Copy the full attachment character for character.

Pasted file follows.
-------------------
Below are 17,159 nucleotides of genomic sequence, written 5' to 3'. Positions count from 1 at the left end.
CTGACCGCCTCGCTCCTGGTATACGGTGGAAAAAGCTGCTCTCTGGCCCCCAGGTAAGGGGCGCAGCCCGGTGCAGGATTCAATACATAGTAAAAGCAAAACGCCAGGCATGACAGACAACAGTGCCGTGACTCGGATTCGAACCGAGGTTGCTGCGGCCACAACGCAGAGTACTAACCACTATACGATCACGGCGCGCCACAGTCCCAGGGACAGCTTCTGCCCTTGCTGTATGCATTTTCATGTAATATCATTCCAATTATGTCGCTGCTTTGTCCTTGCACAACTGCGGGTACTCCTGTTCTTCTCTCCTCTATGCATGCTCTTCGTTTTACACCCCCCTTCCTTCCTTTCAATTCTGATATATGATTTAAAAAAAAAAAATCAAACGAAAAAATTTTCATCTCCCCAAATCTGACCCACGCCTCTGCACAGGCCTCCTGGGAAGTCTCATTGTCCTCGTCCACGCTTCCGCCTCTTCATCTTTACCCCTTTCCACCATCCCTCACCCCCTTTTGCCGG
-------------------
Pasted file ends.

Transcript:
Below are 17,159 nucleotides of genomic sequence, written 5' to 3'. Positions count from 1 at the left end.
CTGACCGCCTCGCTCCTGGTATACGGTGGAAAAAGCTGCTCTCTGGCCCCCAGGTAAGGGGCGCAGCCCGGTGCAGGATTCAATACATAGTAAAAGCAAAACGCCAGGCATGACAGACAACAGTGCCGTGACTCGGATTCGAACCGAGGTTGCTGCGGCCACAACGCAGAGTACTAACCACTATACGATCACGGCGCGCCACAGTCCCAGGGACAGCTTCTGCCCTTGCTGTATGCATTTTCATGTAATATCATTCCAATTATGTCGCTGCTTTGTCCTTGCACAACTGCGGGTACTCCTGTTCTTCTCTCCTCTATGCATGCTCTTCGTTTTACACCCCCCTTCCTTCCTTTCAATTCTGATATATGATTTAAAAAAAAAAAATCAAACGAAAAAATTTTCATCTCCCCAAATCTGACCCACGCCTCTGCACAGGCCTCCTGGGAAGTCTCATTGTCCTCGTCCACGCTTCCGCCTCTTCATCTTTACCCCTTTCCACCATCCCTCACCCCCTTTTGCCGG